KCB records 8.4pc growth in first quarter net profit

Joshua Oigara
KCB Group chief executive Joshua Oigara. FILE PHOTO | NMG 

KCB Group #ticker:KCB reported an 8.4 percent growth in net earnings in the first quarter ended March, helped by higher interest income and fees on transactions.

The lender’s net profit in the period stood at Sh6.2 billion, up from Sh5.7 billion the year before.

The earnings included the performance of the newly-acquired subsidiary, National Bank of Kenya (NBK), whose net profit more than doubled to Sh154.9 million from Sh66.2 million over the same period.

KCB chief executive Joshua Oigara said the results were below expectations, attributing the assessment to a tougher economic environment.

“The operating landscape has further been exacerbated by Covid-19 immediately shifting our focus to supporting our customers through the crisis, pursuing business continuity and the safety and well-being of our staff and all other stakeholders,” Mr Oigara said.


“We expect performance in the next two quarters to be impacted as the crisis is affecting the ability of customers to service their loans and reducing the demand for credit.”

First quarter bank earnings in general will be largely free from the impact of increased defaults and reduced lending from the spread of the coronavirus.

Kenya confirmed its first case of coronavirus on March 12 — at the tail end of the quarter. The Central Bank of Kenya (CBK) also said it would be flexible in terms of classification and provisioning for loans that were performing as of March 2.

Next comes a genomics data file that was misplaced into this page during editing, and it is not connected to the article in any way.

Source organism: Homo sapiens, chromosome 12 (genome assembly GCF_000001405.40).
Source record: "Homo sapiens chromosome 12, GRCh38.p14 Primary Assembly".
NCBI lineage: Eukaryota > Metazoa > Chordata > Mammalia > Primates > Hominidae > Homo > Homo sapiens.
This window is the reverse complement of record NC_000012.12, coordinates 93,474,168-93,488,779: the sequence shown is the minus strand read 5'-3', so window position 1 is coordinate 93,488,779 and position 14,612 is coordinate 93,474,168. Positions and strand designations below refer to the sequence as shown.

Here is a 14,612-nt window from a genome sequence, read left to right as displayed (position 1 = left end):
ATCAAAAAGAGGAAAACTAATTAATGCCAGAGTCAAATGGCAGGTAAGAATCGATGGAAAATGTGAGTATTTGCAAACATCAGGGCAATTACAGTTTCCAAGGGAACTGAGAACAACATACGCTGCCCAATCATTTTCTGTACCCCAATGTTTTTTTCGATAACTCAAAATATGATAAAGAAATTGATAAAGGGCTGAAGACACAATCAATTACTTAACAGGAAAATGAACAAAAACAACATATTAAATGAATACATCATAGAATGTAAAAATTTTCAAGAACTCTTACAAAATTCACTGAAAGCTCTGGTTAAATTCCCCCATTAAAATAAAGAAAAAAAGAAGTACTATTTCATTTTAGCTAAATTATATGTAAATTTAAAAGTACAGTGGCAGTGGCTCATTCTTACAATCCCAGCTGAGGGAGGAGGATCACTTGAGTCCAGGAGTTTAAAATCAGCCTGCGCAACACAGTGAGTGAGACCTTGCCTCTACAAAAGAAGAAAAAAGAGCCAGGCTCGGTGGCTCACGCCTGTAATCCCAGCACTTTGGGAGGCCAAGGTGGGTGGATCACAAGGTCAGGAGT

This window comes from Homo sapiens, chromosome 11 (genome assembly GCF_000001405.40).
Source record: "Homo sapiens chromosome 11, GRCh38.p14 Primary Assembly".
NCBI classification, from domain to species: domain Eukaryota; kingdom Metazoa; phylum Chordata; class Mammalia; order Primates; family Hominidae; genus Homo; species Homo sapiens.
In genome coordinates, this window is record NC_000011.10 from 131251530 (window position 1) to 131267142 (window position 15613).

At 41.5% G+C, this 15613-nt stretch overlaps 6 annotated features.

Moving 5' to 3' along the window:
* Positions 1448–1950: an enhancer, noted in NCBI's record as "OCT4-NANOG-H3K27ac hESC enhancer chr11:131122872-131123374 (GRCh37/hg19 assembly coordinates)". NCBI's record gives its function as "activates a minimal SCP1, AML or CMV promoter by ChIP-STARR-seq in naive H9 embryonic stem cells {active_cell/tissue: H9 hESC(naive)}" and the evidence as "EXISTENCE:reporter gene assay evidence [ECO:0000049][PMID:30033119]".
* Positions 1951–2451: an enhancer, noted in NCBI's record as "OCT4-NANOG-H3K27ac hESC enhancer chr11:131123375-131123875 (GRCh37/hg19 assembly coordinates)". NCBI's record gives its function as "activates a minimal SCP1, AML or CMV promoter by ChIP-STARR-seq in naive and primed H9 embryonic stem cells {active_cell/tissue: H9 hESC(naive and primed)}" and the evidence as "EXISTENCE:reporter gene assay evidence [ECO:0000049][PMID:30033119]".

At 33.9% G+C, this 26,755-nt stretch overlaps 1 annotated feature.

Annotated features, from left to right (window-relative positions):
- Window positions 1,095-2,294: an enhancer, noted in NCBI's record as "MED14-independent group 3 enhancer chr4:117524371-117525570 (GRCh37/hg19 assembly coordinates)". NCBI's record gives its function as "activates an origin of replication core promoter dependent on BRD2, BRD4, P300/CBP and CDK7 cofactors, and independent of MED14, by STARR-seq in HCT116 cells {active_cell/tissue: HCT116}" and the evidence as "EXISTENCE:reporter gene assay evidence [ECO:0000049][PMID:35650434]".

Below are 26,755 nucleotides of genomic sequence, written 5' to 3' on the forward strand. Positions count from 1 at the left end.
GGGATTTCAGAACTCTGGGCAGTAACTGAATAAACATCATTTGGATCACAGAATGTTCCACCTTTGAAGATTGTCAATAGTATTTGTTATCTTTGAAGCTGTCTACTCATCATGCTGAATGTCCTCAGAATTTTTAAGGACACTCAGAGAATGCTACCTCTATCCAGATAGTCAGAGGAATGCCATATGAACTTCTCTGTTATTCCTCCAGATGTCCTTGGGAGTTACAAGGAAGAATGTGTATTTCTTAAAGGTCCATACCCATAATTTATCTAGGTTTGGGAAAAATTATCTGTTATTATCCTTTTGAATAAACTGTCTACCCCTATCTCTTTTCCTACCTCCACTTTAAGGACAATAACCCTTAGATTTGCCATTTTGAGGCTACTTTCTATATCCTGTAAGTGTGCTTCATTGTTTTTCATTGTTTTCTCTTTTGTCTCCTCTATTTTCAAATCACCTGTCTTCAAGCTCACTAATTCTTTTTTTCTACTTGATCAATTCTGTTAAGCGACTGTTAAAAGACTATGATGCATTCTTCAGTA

KCB benefited from a 20.4 percent rise in interest income to Sh20.2 billion and a 30.5 percent surge in transaction-based revenue to Sh7.8 billion.

Its loan book expanded 19.2 percent to Sh553.8 billion while investments in government debt also increased 52.6 percent to Sh188 billion.

KCB’s stock of non-performing loans rose 70.5 percent to Sh66.2 billion, resulting in provisions for the bad debt jumping nearly 2.5 times to Sh2.8 billion.

The country’s biggest bank said the spike in defaults was due to the consolidation of NBK, which “brought on board Sh25 billion in non-performing loans (NPL)”.

“The NPL portfolio is concentrated in trade, personal and real estate segments. The group increased the NPL coverage to 65.3 percent from 60.8 percent in 2019,” said KCB.

The lender’s customer deposits increased 34 percent to Sh740.4 billion, partly contributing to interest expenses rising 26.6 percent to Sh5.1 billion.

Operating expenses surged 36.7 percent to Sh14 billion on what the lender attributed to the buyout of NBK and salary increments in the first quarter.

Mr Oigara said the bank would be more conservative in the short term in light of the pandemic.

“We have taken measures to conserve our capital, manage costs and keep a keen eye on liquidity,” he said.